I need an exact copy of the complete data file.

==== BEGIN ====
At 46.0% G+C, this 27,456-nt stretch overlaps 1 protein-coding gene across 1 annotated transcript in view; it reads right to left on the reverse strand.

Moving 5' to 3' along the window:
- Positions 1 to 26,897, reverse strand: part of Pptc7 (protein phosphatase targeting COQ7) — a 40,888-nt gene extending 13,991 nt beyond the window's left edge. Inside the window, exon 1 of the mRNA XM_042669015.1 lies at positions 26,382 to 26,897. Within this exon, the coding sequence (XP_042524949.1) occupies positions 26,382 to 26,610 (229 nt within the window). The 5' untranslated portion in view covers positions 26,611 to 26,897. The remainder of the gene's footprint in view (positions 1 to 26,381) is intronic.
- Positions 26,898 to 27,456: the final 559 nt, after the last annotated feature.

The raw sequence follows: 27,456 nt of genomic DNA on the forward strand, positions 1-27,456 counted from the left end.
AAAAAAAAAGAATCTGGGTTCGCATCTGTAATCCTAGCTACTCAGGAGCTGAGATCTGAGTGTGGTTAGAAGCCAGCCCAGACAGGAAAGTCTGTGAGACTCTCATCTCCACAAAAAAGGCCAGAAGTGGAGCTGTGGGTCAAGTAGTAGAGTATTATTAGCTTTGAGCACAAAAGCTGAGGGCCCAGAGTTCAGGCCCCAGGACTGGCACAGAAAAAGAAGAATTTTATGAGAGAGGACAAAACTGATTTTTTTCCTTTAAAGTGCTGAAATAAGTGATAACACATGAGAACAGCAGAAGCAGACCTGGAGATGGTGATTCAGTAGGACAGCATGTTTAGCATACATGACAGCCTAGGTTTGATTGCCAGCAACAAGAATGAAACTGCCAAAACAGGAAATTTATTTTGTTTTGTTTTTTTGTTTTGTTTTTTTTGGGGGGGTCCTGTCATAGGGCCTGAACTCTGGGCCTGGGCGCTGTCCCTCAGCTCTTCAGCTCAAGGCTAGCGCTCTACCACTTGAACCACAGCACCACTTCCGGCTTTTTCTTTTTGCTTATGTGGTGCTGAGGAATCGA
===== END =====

At 46.0% G+C, this 27,456-nt stretch overlaps 1 protein-coding gene across 1 annotated transcript in view; it reads right to left on the reverse strand.

Moving 5' to 3' along the window:
- Positions 1 to 26,897, reverse strand: part of Pptc7 (protein phosphatase targeting COQ7) — a 40,888-nt gene extending 13,991 nt beyond the window's left edge. Inside the window, exon 1 of the mRNA XM_042669015.1 lies at positions 26,382 to 26,897. Within this exon, the coding sequence (XP_042524949.1) occupies positions 26,382 to 26,610 (229 nt within the window). The 5' untranslated portion in view covers positions 26,611 to 26,897. The remainder of the gene's footprint in view (positions 1 to 26,381) is intronic.
- Positions 26,898 to 27,456: the final 559 nt, after the last annotated feature.

The raw sequence follows: 27,456 nt of genomic DNA on the forward strand, positions 1-27,456 counted from the left end.
AAAAAAAAAGAATCTGGGTTCGCATCTGTAATCCTAGCTACTCAGGAGCTGAGATCTGAGTGTGGTTAGAAGCCAGCCCAGACAGGAAAGTCTGTGAGACTCTCATCTCCACAAAAAAGGCCAGAAGTGGAGCTGTGGGTCAAGTAGTAGAGTATTATTAGCTTTGAGCACAAAAGCTGAGGGCCCAGAGTTCAGGCCCCAGGACTGGCACAGAAAAAGAAGAATTTTATGAGAGAGGACAAAACTGATTTTTTTCCTTTAAAGTGCTGAAATAAGTGATAACACATGAGAACAGCAGAAGCAGACCTGGAGATGGTGATTCAGTAGGACAGCATGTTTAGCATACATGACAGCCTAGGTTTGATTGCCAGCAACAAGAATGAAACTGCCAAAACAGGAAATTTATTTTGTTTTGTTTTTTTGTTTTGTTTTTTTTGGGGGGGTCCTGTCATAGGGCCTGAACTCTGGGCCTGGGCGCTGTCCCTCAGCTCTTCAGCTCAAGGCTAGCGCTCTACCACTTGAACCACAGCACCACTTCCGGCTTTTTCTTTTTGCTTATGTGGTGCTGAGGAATCGA